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A Chinese Lottery Den

A Chinese Lottery Den image
Parent Issue
Day
27
Month
February
Year
1894
Copyright
Public Domain
OCR Text

Entering a Chinese lottery den, oñe sees on the walls a large representaties of a lottery ticket beautifull y engrossed, and also large slips of paper, each slip containing one of the 80 lottery characters. When the drawing is to tako place, these slips are taken down, rolled into pellets so as to conceal the svritïng. and then thrown into a pan. They sr ? there vrell mixed up and again tale i out and placed in fonr woodeu bov - marked 1, 8, o, 4, 20 of these chai; ters being distrjbuted equally amcug the four bowls. One of these fonr bowls coctaina the winning characters of the drawing. Which is it to be? Again fonr pieses of paper, each printed with a nuinber, 1, 2, u or 4, corresponding with tbo nuiabersinarked on the bowl, are rolled up, thrown into a box and shaken. A disinterested person, sometimos a little child, is called in to draw ont one of these nnmbers. For this service be receives 5 cents for good luck. ïhe paper bearing tho given mirnber is straightened ont, the number read and the bowl selected which corresponds with the number. This, of coursc, contains the winning 20 characters, and all the other 60 characters in the three other bowls are destroyed. The bowl chosea is taken up, and one by one the characters are unfolded. An assistant is stationed near the large lottery ticket hanging up, and as each character in the bowl is read oft the corresponding character on the wall is marked. As scon as the 20 Incky cbaracters are called out they are pasted on a piece of paper and hung up where eveiy one can sea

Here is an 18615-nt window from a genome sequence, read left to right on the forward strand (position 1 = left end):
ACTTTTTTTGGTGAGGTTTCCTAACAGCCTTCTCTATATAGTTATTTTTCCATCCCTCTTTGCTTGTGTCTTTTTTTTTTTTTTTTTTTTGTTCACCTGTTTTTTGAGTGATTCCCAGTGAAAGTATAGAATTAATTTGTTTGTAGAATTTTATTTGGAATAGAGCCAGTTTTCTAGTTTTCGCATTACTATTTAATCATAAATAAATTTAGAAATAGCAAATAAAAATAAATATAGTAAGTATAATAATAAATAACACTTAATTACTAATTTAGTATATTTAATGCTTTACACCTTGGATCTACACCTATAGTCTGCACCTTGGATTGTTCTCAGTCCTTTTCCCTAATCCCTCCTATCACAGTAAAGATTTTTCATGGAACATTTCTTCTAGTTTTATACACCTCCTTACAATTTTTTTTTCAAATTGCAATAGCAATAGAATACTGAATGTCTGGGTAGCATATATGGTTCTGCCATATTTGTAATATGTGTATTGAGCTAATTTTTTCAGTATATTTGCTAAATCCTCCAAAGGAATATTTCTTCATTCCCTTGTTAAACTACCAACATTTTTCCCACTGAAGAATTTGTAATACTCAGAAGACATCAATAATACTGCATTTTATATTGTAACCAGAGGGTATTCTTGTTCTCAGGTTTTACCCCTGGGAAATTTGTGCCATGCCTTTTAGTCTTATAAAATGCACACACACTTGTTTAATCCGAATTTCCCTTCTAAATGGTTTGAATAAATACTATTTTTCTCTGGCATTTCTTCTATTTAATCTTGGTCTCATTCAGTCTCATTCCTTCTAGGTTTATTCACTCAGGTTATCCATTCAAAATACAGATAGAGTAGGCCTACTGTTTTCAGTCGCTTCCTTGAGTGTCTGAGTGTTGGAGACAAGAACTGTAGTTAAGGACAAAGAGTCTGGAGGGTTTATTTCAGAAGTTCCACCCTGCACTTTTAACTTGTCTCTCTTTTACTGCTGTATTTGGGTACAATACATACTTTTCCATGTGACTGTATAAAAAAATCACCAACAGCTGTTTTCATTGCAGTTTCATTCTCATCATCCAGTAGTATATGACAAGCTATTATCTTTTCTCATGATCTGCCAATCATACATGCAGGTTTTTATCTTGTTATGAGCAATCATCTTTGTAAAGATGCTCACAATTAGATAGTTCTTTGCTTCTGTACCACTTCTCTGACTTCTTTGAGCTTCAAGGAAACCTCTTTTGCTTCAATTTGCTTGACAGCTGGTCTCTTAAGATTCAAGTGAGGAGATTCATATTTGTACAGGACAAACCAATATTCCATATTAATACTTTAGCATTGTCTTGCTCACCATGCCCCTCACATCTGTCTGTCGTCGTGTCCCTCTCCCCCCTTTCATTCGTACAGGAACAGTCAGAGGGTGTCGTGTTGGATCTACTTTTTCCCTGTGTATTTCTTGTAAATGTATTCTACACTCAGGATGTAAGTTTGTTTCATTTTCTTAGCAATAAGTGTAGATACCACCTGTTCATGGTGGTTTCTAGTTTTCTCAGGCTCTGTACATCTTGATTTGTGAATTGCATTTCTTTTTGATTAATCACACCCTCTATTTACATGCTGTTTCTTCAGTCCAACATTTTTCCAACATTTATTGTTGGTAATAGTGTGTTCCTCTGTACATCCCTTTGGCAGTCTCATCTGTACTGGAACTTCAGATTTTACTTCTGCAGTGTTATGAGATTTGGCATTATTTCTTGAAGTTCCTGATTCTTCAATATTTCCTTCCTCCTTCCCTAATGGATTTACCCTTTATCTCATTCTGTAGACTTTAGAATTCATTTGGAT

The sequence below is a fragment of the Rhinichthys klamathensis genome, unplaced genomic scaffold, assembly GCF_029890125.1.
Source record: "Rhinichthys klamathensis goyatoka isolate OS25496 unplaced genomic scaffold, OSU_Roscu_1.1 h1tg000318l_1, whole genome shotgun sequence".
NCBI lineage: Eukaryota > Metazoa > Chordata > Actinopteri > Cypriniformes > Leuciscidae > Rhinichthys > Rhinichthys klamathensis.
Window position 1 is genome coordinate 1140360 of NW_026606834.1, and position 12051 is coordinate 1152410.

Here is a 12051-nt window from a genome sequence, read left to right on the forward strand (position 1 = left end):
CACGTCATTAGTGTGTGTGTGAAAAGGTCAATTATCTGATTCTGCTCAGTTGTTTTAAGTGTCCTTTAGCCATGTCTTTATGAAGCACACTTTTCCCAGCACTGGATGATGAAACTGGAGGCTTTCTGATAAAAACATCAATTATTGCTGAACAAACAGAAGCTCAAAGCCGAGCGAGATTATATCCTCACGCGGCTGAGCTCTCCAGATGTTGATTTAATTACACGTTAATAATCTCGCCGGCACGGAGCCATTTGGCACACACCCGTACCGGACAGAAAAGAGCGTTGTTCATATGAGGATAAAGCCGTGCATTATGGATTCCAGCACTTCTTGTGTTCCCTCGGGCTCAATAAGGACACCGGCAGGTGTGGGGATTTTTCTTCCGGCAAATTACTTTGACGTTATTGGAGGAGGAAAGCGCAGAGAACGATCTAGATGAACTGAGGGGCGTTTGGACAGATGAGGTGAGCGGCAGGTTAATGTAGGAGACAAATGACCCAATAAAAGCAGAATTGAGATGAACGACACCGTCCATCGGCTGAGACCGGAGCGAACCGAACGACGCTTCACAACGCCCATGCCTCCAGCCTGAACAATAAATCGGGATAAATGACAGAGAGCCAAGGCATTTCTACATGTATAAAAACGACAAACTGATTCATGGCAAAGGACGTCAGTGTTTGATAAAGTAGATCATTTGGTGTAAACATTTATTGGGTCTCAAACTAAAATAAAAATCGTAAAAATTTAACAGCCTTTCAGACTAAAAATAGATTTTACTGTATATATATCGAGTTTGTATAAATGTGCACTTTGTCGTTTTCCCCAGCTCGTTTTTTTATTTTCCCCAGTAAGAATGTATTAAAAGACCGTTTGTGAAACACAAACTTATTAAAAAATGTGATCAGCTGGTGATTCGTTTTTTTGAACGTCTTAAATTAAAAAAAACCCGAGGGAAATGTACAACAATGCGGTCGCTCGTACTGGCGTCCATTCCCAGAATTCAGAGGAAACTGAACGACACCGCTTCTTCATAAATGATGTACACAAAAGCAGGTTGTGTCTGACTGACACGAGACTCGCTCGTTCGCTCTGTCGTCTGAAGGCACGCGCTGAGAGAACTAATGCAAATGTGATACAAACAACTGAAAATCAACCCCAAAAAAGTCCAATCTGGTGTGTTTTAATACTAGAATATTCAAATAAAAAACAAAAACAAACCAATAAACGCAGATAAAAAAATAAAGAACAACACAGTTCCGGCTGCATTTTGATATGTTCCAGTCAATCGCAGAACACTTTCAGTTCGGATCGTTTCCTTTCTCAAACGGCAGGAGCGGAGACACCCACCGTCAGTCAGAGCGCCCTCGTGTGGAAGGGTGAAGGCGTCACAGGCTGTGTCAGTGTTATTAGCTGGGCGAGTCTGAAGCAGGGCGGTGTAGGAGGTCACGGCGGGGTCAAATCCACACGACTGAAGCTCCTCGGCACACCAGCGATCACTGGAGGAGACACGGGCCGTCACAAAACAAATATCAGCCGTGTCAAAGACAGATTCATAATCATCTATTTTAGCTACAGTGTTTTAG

Article

Subjects
Ann Arbor Argus
Old News